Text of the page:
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Is it right that I refer to an Air Source Heat Pump as an energy generator?

At events I've spoken recently at I've started to refer to heat pumps as an energy generator so want to explain why.

If it feels wrong to call it a generator it’s because we use them to heat our homes and hot water and it’s consuming electricity so surely it’s not a generator of energy.

Solar panels and wind turbines generate energy - these are easier to comprehend because we see and feel sunlight and wind and can understand how energy comes from those sources and some clever technology converts that to electricity that we can consume any way we want to as well as reducing our purchase of electricity from the grid.

However electricity generation is really the conversion of energy from one form (oil, gas, sunlight, wind) into another, electricity, as you can’t create energy out of thin air; PV panels, wind turbines and burning stuff is just the clever technology of converting a form of energy into electricity. Electricity is a very versatile form of energy - heating, lighting, driving, cooking, powering all our gadgets, etc. The output of a heat pump though is heat which we use pretty much only for heating and hot water so it’s much less versatile which probably contributes to the impression it's not generated but it has still generated that output - so hence it’s a form of energy generation. But that isn’t the whole of my definition. A heat pump is using electricity (think of that as its fuel) to extract heat from the air and if you compared its output to that of an electric heater you find the heat pump produces 3 to 5 times the output because of the magic of extracting heat from the air. In fact the fuel, if you like, is both the electricity and the air around us.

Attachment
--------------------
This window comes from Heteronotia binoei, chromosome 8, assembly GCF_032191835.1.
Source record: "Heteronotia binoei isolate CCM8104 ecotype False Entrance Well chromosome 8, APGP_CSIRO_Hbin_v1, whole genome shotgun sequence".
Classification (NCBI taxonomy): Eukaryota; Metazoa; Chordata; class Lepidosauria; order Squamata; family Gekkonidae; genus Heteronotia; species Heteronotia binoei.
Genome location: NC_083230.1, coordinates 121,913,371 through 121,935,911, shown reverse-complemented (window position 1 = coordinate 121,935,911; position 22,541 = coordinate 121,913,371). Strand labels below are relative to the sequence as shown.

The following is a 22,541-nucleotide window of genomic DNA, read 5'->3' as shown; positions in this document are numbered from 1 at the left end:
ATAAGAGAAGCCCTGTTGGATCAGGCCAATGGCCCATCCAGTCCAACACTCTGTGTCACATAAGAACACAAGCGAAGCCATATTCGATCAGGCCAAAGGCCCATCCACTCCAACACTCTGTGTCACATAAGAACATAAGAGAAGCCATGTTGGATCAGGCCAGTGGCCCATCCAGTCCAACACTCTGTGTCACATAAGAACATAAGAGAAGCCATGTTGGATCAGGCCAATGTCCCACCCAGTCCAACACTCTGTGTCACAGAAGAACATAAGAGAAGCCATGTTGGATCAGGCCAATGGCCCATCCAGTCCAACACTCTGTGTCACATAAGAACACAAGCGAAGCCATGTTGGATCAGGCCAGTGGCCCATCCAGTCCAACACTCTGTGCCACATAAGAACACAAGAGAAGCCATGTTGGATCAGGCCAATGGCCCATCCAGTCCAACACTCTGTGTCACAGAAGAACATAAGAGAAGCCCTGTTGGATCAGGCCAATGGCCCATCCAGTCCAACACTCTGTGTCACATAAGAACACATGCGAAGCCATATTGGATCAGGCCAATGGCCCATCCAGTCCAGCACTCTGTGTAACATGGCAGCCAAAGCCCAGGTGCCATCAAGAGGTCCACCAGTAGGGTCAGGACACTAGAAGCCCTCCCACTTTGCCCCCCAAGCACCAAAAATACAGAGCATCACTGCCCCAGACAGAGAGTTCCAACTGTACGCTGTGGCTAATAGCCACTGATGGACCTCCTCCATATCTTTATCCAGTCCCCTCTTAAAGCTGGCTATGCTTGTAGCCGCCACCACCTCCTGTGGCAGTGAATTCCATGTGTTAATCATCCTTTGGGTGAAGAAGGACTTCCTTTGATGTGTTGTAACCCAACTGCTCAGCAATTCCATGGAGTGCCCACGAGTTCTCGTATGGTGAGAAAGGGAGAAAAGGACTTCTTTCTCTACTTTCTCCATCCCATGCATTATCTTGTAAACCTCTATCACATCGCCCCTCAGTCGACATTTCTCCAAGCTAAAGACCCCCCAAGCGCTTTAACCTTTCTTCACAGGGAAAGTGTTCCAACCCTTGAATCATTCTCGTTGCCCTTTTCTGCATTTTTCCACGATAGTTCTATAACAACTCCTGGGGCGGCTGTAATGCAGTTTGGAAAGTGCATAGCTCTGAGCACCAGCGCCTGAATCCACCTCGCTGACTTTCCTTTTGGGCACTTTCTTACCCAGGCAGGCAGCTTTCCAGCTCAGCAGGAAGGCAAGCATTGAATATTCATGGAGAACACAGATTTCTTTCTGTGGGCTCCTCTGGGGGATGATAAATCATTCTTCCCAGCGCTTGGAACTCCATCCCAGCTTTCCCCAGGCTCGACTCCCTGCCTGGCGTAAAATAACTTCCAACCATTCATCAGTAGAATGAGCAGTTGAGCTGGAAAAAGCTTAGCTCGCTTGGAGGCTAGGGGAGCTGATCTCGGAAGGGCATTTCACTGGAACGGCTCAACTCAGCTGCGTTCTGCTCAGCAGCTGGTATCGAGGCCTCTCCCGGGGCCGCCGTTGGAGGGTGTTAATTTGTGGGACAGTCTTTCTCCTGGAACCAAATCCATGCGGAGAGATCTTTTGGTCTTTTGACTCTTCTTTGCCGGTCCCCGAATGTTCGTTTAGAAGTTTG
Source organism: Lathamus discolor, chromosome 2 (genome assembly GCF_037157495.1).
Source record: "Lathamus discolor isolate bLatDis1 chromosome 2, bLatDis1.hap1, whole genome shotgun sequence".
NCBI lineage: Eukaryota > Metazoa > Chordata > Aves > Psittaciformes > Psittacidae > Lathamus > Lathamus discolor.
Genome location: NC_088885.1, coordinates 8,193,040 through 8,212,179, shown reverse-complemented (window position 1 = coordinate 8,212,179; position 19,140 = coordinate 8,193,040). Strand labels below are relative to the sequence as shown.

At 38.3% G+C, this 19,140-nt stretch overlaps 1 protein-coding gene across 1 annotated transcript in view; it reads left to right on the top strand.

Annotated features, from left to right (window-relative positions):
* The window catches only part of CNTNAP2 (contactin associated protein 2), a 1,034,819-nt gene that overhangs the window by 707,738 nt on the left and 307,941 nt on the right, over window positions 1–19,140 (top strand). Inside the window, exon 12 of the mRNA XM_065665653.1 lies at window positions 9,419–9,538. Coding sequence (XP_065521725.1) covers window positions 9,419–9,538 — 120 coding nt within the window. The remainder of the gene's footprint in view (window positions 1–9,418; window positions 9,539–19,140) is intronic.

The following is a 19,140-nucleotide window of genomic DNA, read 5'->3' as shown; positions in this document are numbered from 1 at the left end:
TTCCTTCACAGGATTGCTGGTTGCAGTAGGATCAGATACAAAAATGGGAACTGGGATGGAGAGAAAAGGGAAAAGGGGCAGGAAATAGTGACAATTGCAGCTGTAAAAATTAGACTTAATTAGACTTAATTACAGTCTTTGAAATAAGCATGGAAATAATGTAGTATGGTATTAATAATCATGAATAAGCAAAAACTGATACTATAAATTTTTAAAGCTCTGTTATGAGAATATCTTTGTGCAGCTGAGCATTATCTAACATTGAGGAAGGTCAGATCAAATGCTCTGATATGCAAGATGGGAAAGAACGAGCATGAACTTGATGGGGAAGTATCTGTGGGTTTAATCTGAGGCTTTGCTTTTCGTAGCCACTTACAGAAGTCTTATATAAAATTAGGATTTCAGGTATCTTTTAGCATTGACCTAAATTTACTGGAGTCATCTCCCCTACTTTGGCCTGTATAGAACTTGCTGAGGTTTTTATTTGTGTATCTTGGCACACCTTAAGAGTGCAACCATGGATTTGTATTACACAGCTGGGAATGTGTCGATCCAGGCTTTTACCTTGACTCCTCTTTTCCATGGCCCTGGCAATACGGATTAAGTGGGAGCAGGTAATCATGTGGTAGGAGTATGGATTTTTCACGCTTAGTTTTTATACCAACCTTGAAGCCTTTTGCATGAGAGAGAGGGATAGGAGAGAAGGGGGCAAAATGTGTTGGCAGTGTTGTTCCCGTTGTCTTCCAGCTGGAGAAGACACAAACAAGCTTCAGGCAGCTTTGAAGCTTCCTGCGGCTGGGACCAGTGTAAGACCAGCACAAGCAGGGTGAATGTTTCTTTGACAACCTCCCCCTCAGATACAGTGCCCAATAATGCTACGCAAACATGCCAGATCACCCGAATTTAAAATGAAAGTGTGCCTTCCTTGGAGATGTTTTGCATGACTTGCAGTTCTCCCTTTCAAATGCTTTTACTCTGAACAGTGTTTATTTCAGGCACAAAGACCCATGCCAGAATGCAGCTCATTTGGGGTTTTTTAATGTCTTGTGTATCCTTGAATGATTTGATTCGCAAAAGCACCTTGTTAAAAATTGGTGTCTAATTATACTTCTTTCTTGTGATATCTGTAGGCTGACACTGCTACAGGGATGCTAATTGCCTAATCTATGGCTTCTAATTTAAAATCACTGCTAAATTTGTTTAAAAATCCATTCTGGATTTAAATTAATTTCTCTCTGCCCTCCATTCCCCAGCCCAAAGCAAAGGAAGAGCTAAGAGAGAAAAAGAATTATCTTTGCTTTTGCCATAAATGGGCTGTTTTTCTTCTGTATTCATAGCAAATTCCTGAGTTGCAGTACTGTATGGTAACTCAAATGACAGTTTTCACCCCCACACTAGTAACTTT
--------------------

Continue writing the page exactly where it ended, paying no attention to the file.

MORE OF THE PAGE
And this is what I mean when I say a heat pump is a generator; not the conversion of electricity to heat but that for each kWh of electricity consumed it generates 3 to 5 times as much energy output. For the home that means consuming 1/3rd to 1/5th electricity if the heating and hot water were purely electric. If gas and electricity were to cost the same per kWh then you can instantly see how much better it is - let alone the environmental benefit of not burning stuff.

In fact I’d go so far as saying it really is generating energy out of thin air.


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